(LOS ANGELES) -- The family of a 17-year-old girl who was shot to death by a police officer on a Southern California freeway is demanding answers, but officials said Tuesday that the officer who killed the girl has yet to be interviewed by investigators.
Hannah Linn Williams was identified by her family as the young woman who was fatally shot by a Fullerton police officer on Friday evening on the 91 Freeway in Anaheim, police said.
Police officials have described Williams as a "suspect" and said investigators recovered a "possible handgun" at the scene of the shooting, but have declined to release further information.
"At this time, the Williams Family is grieving the tragic and violent death of Hannah. We ask for prayers from the community," the family said in a statement released Monday.
Williams family is working with civil rights leaders Rev. Al Sharpton and Rev. Jarett Maupin of the National Action Network "to find answers to what appears to be another unjustified shooting of a young person of color."
"We want Rev. Sharpton to shine a light on what happened here in Anaheim. We want to know why police felt the need to shoot and kill a 17-year-old unarmed teen girl," Hannah Williams' father, Benson Williams, said in a statement.
The shooting unfolded just after 7 p.m. on Friday after a Fullerton police K-9 officer radioed an emergency dispatcher to say he had been involved in a shooting on the eastbound 91 Freeway, according to a statement from the Anaheim Police Department.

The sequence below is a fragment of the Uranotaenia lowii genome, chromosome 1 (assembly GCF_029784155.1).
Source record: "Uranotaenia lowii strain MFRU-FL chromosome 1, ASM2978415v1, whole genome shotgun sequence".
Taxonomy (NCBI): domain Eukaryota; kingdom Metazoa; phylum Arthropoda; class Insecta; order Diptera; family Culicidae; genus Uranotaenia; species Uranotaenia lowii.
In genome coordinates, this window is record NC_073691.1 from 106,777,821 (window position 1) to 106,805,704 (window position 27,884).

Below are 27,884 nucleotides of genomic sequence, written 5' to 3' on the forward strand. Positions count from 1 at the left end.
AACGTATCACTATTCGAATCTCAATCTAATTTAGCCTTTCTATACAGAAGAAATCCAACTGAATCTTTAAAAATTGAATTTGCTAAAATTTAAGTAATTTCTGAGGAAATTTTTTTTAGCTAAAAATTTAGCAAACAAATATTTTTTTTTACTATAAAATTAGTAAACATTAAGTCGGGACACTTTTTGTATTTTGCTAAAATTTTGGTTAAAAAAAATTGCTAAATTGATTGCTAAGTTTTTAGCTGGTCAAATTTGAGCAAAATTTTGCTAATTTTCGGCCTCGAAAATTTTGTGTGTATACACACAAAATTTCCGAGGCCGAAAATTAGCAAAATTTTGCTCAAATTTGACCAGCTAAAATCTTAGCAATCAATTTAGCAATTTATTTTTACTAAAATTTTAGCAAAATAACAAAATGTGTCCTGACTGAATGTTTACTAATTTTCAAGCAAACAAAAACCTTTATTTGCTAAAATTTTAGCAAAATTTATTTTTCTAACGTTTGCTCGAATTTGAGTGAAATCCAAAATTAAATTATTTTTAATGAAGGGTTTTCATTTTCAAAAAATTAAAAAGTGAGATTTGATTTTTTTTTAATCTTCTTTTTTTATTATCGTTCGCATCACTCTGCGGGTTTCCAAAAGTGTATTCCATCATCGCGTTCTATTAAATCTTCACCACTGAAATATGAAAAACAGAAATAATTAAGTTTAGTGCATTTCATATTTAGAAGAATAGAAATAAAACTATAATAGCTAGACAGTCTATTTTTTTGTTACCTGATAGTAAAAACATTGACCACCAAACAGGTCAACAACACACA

"A female suspect was struck by gunfire and was transported to a local hospital where she later died," the statement reads.
Investigators recovered a "possible handgun" at the scene, according to the statement.
Anaheim police Sgt. Daron Wyatt said Tuesday that no further information is being released at this time.
"We would love to be able to, but the officer involved has not been interviewed yet, so we can't release information that could potentially influence his statement to investigators," Wyatt told ABC News.
He said the officer, whose name had not been released, is scheduled to be interview by investigators on Thursday.
Wyatt said forensic tests are still being conducted on the possible handgun recovered at the scene.
"It's an item appearing to be a handgun. And the reason we can't say yet is that it has to be forensically examined to determine if it's real, if it's fake, if it's functional, if it's loaded. All that has to come from the crime lab," Wyatt said.
Wyatt said three different agencies are involved in the investigation. The Anaheim Police Department is investigating whether Williams committed a crime, while the Orange County District Attorney's Office is probing the potential criminal culpability of the officer.
He said the Fullerton Police Department has launched an administrative investigation into whether the officer violated department policy.
The Orange County medical examiner's office is scheduled to release Hannah's body to her family on Tuesday. The family said it plans to seek an independent autopsy.
The Williams family is expected to hold a news conference on Tuesday afternoon.
"We want the public to know right away, how many times our daughter was shot and whether or not she was shot in the back," Benson Williams said in his statement.
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